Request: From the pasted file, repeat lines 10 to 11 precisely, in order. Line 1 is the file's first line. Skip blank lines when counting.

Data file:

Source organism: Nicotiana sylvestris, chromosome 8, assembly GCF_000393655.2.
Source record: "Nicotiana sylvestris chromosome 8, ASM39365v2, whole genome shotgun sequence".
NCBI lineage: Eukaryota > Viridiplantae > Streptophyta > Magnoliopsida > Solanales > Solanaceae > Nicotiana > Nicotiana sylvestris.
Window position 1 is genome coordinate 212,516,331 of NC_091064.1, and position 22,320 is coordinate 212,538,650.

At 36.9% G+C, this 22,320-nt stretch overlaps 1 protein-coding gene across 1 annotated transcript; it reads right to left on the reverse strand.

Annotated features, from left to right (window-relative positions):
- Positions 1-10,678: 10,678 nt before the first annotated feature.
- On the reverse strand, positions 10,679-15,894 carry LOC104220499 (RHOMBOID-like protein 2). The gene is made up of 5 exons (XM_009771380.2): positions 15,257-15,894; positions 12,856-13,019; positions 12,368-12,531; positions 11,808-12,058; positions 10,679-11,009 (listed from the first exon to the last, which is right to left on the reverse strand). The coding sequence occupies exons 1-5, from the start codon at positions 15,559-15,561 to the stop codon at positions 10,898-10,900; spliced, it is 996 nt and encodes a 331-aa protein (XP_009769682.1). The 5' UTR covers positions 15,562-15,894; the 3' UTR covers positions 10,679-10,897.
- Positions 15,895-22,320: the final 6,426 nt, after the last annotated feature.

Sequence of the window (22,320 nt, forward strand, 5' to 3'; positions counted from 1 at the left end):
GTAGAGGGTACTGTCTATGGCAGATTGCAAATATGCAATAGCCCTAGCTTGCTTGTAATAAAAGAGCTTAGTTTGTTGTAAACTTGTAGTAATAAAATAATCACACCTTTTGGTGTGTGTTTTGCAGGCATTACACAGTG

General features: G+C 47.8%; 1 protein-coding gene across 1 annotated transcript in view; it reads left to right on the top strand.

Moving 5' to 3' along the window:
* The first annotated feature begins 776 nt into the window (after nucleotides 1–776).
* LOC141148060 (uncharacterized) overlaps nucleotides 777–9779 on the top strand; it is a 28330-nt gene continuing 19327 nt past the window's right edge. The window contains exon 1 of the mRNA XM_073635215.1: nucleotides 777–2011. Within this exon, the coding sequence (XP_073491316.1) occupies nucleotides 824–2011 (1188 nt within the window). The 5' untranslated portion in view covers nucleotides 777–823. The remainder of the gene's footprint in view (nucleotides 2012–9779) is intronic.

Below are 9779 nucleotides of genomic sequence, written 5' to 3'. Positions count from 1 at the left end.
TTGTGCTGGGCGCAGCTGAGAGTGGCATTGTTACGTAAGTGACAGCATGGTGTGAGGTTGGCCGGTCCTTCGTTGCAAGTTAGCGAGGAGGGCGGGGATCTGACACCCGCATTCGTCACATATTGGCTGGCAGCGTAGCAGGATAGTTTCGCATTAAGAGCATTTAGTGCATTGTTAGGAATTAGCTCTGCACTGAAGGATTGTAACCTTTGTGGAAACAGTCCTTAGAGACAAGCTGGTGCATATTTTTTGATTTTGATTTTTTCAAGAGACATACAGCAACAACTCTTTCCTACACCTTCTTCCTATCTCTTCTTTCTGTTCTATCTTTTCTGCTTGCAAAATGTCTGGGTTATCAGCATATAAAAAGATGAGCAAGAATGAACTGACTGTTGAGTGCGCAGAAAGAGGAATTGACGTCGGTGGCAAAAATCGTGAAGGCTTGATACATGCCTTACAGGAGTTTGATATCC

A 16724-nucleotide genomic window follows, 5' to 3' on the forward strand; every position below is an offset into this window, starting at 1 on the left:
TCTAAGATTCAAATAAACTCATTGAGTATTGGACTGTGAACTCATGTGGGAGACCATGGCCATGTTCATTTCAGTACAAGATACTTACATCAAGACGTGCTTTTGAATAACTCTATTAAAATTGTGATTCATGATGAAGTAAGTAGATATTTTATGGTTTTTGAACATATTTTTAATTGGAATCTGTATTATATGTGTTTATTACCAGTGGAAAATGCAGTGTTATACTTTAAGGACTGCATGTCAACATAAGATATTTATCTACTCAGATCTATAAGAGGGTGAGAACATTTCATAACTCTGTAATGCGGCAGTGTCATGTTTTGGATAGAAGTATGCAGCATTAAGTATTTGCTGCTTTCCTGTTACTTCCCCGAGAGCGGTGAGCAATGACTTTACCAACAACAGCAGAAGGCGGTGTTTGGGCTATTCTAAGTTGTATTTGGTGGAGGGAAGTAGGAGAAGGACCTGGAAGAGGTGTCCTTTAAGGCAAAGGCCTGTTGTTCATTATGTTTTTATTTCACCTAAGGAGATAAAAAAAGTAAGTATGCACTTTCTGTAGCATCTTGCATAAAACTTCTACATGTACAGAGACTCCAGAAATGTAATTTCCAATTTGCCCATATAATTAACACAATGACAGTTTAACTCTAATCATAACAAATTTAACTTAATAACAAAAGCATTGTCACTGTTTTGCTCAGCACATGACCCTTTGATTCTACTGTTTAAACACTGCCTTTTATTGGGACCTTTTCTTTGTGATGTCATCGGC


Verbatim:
Sequence of the window (22,320 nt, forward strand, 5' to 3'; positions counted from 1 at the left end):
GTAGAGGGTACTGTCTATGGCAGATTGCAAATATGCAATAGCCCTAGCTTGCTTGTAATAAAAGAGCTTAGTTTGTTGTAAACTTGTAGTAATAAAATAATCACACCTTTTGGTGTGTGTTTTGCAGGCATTACACAGTG